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The Magic Barrel Essay | Critical Essay #4

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Critical Essay #4

In the following excerpt, Reynolds investigates the meaning of the prayers for the dead that Salzman chants at the conclusion of "The Magic Barrel."

Published analyses of Bernard Malamud's "The Magic Barrel" praise the "richly ambiguous" conclusion. The consensus is that to reduce the story to specific meaning is to do the author an injustice. Perhaps, however, an interpretation may be sustained that points to a consistent moral thread.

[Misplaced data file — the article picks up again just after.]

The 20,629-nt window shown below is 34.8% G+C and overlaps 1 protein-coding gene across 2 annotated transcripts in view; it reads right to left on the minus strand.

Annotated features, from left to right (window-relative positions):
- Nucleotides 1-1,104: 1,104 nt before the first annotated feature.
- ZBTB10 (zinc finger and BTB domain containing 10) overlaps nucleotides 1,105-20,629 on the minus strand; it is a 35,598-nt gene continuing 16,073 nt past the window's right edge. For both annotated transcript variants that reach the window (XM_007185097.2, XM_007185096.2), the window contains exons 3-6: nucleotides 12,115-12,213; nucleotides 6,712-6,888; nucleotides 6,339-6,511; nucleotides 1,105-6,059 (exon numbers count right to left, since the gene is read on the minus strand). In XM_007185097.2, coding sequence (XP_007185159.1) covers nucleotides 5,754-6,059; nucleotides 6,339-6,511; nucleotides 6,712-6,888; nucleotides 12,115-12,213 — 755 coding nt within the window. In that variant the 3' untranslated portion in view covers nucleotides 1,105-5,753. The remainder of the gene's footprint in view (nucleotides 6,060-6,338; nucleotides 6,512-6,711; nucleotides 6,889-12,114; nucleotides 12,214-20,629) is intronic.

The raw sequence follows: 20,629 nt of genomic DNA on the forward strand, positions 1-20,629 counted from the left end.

Pinye Salzman is, as Professor Bellman suggests [in "Women, Children and Idiots First: The Transformation Psychology of Bernard Malamud," Critique (1965)], "almost supernatural." The title of the story supports that. What exactly is a magic barrel? Apparently Malamud did not have a specific analogue in mind, but the concept is quite clear; it is a barrel which produces surprises, usually inexhaustible quantities or unique qualities, or both. Plainly Salzman's briefcase is the magic barrel, providing first an endless number of...

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This section contains 810 words
(approx. 3 pages at 300 words per page)
Purchase our The Magic Barrel Study Guide
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The Magic Barrel from BookRags and Gale's For Students Series. ©2005-2006 Thomson Gale, a part of the Thomson Corporation. All rights reserved.
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